Seals found in Antarctica communicate at ultrasonic frequencies

Weddell seals chirp, whistle, and emit many different sounds under Antarctica’s ice at sound frequencies that humans cannot hear, according to a research team led by biologists from the University of Oregon.

During two years of recording at the underwater observatory in McMurdo Bay, nine types of tonal ultrasonic vocalizations of seals were recorded at a frequency of up to 50 kilohertz. Recall that people hear in the audio range from 20 to 20,000 hertz, or 20 kilohertz.

Weddell seals (Leptonychotes weddelii), the world’s southernmost mammals, inhabit Antarctica’s sea ice, using their large teeth to create air openings. They can dive to a depth of 600 meters, searching for prey, and remain underwater for 80 minutes. Researchers first identified 34 types of seal calls at sound frequencies in 1982, linking different sounds to different social interactions.

Study lead author Paul Chico, visiting professor at the UO Institute of Ecology and Evolution, began recording sound vocalizations of seals in 2017 after completing the McMurdo Oceanographic Observatory installation.

Over the next two years, the observatory’s broadband digital hydrophone – more sensitive than the equipment used in earlier recordings – picked up high-frequency vocalizations during passive monitoring of seals. Basically, the sounds of the seals were above 20 kHz. However, the overtones of some seal vocalizations exceeded 200 kHz.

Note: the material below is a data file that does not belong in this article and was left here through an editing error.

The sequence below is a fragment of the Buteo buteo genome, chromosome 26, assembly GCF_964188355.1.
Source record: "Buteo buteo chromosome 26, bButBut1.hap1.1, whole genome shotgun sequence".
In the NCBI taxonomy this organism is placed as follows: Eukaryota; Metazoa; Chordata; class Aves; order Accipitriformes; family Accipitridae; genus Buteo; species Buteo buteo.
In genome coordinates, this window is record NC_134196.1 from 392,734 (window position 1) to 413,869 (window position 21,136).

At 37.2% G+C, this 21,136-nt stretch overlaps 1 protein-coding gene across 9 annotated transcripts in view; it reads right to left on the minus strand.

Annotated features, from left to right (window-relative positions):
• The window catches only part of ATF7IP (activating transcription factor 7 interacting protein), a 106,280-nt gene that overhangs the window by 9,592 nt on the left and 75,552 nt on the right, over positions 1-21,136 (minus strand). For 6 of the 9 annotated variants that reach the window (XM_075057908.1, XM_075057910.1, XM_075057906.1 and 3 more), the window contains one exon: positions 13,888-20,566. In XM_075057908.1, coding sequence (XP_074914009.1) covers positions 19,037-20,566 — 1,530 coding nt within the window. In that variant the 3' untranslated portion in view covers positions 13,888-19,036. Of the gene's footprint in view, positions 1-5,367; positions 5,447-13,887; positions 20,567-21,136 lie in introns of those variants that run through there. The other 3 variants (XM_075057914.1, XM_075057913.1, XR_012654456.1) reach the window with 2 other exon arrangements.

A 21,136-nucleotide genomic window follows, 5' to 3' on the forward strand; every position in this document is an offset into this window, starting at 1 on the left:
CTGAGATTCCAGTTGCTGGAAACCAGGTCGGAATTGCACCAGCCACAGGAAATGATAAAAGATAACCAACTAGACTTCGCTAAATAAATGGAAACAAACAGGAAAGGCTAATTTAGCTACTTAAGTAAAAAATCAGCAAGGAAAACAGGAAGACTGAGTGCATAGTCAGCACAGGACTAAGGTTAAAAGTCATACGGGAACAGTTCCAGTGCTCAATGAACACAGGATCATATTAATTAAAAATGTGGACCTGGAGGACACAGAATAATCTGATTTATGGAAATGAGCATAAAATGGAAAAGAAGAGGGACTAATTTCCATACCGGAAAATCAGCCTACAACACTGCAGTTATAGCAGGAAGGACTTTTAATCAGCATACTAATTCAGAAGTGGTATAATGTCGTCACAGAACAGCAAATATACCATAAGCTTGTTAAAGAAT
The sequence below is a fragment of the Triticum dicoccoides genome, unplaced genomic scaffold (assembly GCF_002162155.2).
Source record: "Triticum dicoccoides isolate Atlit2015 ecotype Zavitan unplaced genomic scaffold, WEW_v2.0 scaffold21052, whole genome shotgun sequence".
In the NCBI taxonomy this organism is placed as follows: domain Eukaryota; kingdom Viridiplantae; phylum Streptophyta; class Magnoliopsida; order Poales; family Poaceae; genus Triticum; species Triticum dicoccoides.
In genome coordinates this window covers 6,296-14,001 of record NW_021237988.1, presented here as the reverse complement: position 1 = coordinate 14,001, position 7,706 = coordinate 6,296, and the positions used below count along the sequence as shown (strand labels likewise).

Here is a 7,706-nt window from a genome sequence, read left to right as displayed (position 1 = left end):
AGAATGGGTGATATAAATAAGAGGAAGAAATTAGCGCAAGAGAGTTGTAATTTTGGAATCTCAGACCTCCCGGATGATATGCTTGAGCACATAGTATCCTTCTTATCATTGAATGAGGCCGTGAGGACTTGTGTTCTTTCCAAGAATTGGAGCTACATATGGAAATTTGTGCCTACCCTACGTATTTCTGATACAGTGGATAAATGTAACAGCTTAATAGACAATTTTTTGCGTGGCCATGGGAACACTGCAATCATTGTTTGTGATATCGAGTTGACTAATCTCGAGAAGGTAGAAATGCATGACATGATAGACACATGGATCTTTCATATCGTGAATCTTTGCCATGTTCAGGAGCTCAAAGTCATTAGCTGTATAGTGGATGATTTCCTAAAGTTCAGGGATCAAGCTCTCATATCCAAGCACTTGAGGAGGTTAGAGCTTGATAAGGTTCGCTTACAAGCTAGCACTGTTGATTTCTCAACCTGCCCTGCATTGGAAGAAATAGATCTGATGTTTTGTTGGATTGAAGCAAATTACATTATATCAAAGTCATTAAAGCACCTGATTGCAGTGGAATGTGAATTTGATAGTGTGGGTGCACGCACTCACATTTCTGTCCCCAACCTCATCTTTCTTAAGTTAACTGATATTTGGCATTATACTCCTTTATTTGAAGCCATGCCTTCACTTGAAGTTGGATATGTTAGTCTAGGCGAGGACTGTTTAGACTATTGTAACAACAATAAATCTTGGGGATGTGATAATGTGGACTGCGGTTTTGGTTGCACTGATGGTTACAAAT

What ultrasonic vocalizations mean in the Weddell seal repertoire is unknown. Seals belong to 33 species of swimming-legged mammals belonging to pinnipeds. It was believed that pinnipeds, including sea lions and walruses, only emit sound signals.

However, scientists speculate that ultrasonic vocalization could be used for echolocation, a biological sonar that dolphins, toothed whales, and bats use to navigate low-visibility conditions to avoid obstacles and find friends or prey.

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